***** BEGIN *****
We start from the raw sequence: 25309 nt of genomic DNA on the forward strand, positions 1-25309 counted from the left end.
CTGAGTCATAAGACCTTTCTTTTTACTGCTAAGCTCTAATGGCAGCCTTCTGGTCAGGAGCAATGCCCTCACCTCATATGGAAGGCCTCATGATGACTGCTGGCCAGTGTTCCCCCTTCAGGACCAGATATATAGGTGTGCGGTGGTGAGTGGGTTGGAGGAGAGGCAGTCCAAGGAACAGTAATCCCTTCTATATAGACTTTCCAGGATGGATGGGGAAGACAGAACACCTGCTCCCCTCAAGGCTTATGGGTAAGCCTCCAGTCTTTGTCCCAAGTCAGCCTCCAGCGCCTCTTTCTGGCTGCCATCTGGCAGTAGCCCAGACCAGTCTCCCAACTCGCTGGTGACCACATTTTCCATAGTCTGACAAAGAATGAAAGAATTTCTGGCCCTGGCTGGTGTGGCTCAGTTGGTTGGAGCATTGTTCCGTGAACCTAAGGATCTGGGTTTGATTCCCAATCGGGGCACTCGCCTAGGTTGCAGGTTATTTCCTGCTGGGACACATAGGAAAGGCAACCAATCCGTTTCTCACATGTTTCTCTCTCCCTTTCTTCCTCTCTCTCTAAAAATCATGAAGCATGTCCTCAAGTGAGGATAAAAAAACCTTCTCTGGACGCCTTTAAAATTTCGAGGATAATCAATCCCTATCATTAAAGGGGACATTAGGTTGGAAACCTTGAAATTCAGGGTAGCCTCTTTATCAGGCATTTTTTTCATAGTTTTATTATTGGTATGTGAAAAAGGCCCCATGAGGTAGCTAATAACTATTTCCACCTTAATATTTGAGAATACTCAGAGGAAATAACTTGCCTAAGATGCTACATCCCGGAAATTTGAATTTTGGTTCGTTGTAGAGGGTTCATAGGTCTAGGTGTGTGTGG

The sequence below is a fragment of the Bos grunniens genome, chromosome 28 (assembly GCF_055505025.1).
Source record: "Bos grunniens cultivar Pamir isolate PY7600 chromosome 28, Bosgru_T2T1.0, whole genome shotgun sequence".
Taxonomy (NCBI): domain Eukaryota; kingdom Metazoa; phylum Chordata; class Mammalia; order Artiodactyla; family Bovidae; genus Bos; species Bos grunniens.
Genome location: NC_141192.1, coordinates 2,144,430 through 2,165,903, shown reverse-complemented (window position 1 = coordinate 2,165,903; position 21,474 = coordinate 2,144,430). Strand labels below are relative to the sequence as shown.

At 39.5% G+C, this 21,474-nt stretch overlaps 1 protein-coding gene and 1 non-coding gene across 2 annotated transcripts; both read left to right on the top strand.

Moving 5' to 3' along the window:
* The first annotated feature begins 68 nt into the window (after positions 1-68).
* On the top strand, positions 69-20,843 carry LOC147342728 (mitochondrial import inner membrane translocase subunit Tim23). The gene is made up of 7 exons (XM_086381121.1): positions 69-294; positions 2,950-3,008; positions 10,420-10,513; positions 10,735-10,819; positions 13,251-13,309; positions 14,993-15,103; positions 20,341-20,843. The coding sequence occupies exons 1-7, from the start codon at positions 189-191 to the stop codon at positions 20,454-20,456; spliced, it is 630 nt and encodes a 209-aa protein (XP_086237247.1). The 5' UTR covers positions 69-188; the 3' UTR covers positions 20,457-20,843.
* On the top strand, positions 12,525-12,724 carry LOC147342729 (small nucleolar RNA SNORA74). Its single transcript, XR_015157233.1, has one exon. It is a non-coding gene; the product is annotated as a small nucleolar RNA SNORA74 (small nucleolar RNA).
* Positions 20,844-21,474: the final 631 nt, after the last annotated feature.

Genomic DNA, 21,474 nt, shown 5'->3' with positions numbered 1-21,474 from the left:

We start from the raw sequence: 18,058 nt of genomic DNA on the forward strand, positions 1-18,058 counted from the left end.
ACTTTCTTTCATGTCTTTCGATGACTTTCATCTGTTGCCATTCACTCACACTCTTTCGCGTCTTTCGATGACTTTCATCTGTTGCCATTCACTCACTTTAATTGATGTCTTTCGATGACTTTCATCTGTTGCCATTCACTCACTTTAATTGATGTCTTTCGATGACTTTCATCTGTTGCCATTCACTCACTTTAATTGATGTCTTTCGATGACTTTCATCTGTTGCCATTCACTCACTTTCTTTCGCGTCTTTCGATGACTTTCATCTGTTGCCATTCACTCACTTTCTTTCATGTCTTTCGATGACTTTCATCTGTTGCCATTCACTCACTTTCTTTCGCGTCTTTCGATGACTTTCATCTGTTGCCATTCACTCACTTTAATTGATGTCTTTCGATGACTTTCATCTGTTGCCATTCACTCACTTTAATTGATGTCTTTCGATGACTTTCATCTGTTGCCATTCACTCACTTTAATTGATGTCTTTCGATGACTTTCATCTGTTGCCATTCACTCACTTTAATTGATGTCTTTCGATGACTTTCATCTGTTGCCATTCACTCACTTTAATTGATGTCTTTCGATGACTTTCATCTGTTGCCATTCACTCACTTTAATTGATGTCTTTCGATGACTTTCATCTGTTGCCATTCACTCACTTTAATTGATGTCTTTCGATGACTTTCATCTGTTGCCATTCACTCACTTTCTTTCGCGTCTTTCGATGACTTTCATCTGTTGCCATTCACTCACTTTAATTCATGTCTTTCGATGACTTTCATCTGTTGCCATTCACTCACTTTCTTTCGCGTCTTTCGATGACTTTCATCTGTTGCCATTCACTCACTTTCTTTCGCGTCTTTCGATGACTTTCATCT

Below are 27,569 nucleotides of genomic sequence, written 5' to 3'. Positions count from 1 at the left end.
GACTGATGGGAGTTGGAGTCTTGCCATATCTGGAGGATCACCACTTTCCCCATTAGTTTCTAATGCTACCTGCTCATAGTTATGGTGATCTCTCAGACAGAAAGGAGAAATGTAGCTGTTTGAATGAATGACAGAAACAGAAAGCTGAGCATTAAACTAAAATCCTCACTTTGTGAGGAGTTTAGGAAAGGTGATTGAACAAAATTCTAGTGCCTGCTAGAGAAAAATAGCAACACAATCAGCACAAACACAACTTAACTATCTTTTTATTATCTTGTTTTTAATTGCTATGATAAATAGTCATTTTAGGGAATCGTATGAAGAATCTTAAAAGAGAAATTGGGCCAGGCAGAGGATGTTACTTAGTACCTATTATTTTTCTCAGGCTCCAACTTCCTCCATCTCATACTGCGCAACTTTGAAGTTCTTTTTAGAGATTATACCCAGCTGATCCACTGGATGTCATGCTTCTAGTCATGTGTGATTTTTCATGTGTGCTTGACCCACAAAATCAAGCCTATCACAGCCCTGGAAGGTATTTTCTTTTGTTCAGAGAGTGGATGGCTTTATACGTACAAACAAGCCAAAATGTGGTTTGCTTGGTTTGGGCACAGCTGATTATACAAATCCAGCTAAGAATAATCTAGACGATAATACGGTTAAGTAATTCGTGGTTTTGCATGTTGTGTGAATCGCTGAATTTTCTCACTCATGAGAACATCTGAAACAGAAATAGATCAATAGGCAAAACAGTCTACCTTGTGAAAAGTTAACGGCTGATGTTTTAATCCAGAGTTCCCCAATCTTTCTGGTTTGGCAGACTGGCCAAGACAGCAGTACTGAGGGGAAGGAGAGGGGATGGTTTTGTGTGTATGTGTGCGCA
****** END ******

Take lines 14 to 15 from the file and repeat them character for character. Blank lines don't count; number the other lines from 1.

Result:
We start from the raw sequence: 18,058 nt of genomic DNA on the forward strand, positions 1-18,058 counted from the left end.
ACTTTCTTTCATGTCTTTCGATGACTTTCATCTGTTGCCATTCACTCACACTCTTTCGCGTCTTTCGATGACTTTCATCTGTTGCCATTCACTCACTTTAATTGATGTCTTTCGATGACTTTCATCTGTTGCCATTCACTCACTTTAATTGATGTCTTTCGATGACTTTCATCTGTTGCCATTCACTCACTTTAATTGATGTCTTTCGATGACTTTCATCTGTTGCCATTCACTCACTTTCTTTCGCGTCTTTCGATGACTTTCATCTGTTGCCATTCACTCACTTTCTTTCATGTCTTTCGATGACTTTCATCTGTTGCCATTCACTCACTTTCTTTCGCGTCTTTCGATGACTTTCATCTGTTGCCATTCACTCACTTTAATTGATGTCTTTCGATGACTTTCATCTGTTGCCATTCACTCACTTTAATTGATGTCTTTCGATGACTTTCATCTGTTGCCATTCACTCACTTTAATTGATGTCTTTCGATGACTTTCATCTGTTGCCATTCACTCACTTTAATTGATGTCTTTCGATGACTTTCATCTGTTGCCATTCACTCACTTTAATTGATGTCTTTCGATGACTTTCATCTGTTGCCATTCACTCACTTTAATTGATGTCTTTCGATGACTTTCATCTGTTGCCATTCACTCACTTTAATTGATGTCTTTCGATGACTTTCATCTGTTGCCATTCACTCACTTTCTTTCGCGTCTTTCGATGACTTTCATCTGTTGCCATTCACTCACTTTAATTCATGTCTTTCGATGACTTTCATCTGTTGCCATTCACTCACTTTCTTTCGCGTCTTTCGATGACTTTCATCTGTTGCCATTCACTCACTTTCTTTCGCGTCTTTCGATGACTTTCATCT